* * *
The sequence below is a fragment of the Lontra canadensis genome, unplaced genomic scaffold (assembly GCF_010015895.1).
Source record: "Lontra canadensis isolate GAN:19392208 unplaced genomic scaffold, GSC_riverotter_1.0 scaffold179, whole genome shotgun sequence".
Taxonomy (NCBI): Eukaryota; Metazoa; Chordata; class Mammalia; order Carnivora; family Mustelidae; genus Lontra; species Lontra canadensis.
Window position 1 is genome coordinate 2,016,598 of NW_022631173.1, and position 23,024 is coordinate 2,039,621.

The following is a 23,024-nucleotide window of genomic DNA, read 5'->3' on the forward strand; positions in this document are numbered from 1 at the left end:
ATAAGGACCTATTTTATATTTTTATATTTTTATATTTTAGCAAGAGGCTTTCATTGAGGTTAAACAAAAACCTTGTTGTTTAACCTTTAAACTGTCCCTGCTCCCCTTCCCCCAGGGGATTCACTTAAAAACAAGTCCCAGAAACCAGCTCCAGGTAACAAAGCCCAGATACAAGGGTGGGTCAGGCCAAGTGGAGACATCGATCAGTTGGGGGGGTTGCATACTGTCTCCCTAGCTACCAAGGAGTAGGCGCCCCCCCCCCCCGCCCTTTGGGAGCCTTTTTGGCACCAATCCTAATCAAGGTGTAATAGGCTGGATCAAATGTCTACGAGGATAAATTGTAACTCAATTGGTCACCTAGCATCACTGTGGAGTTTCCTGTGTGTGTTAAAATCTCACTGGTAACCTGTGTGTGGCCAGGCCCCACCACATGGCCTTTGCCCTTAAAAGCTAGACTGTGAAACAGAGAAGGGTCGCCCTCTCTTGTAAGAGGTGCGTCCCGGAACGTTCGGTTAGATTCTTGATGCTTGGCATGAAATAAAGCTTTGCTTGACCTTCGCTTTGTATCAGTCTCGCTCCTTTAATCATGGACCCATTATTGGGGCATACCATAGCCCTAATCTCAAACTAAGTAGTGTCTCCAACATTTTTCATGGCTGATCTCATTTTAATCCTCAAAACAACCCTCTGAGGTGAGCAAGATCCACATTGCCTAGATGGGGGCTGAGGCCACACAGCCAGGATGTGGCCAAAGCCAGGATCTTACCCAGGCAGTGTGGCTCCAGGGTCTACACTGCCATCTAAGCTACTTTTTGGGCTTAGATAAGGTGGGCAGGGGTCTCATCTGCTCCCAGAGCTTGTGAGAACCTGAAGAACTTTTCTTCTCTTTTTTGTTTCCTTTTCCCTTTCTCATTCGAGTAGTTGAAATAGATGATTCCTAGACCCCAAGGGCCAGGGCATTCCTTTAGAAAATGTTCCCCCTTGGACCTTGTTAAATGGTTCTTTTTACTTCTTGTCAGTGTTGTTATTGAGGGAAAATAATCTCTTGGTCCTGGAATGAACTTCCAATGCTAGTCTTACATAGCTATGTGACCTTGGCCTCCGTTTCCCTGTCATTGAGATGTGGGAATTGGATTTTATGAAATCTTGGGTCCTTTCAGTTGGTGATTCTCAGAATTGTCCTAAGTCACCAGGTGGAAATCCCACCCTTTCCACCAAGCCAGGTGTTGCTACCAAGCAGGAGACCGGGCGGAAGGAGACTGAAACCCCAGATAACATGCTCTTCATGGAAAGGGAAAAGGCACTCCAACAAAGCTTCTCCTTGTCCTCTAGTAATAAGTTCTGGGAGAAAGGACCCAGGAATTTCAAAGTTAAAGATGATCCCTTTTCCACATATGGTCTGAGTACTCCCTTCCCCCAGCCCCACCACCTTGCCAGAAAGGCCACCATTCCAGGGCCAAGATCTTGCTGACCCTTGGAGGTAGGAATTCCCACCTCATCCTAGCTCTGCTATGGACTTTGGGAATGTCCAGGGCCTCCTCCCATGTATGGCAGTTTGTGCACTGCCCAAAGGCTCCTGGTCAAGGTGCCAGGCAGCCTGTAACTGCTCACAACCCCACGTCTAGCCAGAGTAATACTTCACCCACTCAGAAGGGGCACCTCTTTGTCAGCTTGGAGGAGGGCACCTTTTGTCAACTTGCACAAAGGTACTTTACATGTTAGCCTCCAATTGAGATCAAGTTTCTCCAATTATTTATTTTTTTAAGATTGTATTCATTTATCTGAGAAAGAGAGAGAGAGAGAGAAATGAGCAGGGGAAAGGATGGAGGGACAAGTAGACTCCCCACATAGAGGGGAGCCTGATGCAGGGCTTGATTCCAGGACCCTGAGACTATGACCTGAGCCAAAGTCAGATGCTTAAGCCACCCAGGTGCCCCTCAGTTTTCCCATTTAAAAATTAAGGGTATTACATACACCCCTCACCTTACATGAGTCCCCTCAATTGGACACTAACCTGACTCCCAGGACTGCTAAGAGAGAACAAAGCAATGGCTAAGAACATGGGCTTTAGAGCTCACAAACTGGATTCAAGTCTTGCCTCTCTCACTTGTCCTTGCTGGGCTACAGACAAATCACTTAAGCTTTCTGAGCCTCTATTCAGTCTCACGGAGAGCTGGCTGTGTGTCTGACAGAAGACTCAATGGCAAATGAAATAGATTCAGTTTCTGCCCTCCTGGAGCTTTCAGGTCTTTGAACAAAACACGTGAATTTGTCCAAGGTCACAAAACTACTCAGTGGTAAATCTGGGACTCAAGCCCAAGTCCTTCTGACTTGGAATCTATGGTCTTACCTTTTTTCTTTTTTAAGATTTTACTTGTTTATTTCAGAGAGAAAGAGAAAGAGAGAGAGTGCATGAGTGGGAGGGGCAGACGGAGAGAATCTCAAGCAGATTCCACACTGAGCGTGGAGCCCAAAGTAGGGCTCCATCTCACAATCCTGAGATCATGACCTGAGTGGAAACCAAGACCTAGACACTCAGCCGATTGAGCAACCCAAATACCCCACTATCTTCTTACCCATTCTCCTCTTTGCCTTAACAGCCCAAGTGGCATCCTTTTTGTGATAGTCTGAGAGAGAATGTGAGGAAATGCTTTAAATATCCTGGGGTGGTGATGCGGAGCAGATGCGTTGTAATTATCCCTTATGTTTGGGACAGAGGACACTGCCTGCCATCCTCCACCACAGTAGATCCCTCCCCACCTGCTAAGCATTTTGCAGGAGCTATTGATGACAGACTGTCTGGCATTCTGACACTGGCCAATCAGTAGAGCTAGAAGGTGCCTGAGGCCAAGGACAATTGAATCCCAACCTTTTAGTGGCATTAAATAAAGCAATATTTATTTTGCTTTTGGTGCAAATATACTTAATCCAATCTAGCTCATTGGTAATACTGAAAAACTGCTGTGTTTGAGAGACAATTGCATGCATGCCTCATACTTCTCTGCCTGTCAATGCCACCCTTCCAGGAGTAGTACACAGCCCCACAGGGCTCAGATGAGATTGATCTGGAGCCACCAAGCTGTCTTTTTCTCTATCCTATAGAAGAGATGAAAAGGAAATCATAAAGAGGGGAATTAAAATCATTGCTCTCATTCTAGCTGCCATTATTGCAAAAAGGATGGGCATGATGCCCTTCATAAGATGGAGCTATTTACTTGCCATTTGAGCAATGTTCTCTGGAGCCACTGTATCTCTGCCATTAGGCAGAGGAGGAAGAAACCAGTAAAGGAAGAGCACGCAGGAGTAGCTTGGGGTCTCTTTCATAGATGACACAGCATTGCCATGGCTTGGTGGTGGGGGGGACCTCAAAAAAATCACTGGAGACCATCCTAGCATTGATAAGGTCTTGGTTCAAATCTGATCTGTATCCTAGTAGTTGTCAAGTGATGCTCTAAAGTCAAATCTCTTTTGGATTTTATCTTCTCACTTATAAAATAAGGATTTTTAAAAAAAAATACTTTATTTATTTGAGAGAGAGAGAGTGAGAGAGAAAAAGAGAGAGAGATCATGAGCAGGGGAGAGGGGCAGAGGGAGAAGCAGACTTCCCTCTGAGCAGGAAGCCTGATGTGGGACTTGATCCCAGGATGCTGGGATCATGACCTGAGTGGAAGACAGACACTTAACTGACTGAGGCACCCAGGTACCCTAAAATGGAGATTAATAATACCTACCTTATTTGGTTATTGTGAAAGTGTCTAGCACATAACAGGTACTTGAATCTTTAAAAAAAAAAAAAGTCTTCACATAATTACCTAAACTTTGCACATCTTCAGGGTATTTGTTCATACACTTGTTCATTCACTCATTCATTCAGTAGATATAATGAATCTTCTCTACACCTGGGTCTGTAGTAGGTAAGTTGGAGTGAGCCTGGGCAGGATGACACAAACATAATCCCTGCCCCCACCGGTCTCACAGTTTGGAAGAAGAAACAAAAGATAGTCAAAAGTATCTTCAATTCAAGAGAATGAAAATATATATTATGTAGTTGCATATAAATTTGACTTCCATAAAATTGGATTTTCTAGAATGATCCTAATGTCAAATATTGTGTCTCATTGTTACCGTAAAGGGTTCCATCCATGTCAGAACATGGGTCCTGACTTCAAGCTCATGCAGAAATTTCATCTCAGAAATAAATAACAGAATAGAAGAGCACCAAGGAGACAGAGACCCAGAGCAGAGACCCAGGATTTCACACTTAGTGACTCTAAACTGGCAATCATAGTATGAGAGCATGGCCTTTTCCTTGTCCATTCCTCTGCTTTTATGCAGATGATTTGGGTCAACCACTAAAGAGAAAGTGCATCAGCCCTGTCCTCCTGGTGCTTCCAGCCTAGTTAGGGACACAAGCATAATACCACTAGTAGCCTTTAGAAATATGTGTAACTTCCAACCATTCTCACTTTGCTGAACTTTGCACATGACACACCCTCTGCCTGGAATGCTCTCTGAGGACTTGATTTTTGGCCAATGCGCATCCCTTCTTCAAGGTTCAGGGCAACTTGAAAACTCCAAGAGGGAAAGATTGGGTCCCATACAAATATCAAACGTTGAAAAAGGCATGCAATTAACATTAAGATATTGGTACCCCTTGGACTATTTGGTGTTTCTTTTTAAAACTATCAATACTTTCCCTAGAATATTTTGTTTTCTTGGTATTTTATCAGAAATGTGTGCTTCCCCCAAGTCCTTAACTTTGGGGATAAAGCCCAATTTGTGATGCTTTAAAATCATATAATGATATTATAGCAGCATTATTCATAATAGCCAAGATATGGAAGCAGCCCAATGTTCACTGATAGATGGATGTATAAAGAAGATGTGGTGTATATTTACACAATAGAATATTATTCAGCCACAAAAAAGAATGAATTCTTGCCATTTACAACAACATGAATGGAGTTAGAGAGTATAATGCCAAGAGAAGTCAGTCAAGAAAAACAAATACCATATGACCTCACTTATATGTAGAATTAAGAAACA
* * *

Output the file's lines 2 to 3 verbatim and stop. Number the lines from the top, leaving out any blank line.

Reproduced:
Source record: "Lontra canadensis isolate GAN:19392208 unplaced genomic scaffold, GSC_riverotter_1.0 scaffold179, whole genome shotgun sequence".
Taxonomy (NCBI): Eukaryota; Metazoa; Chordata; class Mammalia; order Carnivora; family Mustelidae; genus Lontra; species Lontra canadensis.